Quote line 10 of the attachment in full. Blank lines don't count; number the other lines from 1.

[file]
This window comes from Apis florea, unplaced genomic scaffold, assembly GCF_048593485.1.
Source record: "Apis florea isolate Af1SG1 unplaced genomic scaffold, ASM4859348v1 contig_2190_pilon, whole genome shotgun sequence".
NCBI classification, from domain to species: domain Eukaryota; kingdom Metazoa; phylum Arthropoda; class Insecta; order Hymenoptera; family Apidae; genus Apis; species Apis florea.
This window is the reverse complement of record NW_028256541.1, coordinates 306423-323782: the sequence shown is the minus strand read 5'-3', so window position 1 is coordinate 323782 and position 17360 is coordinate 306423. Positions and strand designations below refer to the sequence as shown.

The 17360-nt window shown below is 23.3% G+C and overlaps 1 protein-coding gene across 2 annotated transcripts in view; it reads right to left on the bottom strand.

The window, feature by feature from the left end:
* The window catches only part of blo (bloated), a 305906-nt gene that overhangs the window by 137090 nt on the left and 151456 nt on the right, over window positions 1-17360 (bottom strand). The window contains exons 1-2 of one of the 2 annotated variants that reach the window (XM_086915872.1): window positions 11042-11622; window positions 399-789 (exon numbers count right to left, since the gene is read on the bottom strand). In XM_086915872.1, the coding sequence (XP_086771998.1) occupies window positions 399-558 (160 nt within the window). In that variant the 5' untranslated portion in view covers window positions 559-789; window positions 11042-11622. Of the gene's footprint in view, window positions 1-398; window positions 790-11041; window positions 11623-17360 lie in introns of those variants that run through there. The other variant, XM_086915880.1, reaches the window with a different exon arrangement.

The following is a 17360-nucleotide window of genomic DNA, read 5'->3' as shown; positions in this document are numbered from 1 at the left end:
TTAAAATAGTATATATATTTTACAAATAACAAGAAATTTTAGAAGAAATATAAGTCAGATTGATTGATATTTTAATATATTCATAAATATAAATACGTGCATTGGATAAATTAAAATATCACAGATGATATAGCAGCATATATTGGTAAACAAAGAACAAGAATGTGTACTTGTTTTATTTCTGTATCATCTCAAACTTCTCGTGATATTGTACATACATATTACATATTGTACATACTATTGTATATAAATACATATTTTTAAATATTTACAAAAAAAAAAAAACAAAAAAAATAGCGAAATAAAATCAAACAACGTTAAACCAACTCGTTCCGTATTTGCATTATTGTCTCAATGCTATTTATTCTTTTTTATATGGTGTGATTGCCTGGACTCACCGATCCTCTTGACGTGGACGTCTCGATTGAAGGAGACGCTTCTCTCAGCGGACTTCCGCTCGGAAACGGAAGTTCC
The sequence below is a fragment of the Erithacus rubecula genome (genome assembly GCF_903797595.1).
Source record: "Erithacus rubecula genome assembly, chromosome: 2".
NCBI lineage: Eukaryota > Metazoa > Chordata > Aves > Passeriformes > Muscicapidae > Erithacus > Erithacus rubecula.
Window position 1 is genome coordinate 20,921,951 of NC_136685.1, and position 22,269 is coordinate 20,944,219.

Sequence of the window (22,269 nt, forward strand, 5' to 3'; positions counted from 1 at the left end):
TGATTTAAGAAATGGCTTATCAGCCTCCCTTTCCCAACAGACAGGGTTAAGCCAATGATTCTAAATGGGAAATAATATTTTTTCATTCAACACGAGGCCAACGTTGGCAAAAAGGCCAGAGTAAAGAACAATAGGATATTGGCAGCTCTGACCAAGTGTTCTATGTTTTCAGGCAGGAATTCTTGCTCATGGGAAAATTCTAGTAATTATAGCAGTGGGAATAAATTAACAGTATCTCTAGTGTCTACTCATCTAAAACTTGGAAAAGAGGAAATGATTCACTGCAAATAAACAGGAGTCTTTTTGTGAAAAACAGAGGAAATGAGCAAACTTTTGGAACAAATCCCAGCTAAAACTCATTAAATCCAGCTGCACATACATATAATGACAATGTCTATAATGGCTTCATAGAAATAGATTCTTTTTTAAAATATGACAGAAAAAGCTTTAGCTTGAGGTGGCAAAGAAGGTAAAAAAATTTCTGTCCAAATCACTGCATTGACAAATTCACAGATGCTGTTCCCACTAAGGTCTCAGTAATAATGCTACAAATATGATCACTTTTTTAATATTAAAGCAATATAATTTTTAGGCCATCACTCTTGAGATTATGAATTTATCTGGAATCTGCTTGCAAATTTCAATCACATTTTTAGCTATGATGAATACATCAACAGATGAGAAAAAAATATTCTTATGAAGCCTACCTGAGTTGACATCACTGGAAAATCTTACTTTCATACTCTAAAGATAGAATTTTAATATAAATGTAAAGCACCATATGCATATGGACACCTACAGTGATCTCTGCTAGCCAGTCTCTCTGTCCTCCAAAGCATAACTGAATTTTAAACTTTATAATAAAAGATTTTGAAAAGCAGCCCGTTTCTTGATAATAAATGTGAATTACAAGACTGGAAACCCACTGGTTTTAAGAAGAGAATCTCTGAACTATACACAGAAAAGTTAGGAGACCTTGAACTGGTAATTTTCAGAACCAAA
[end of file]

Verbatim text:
The sequence below is a fragment of the Erithacus rubecula genome (genome assembly GCF_903797595.1).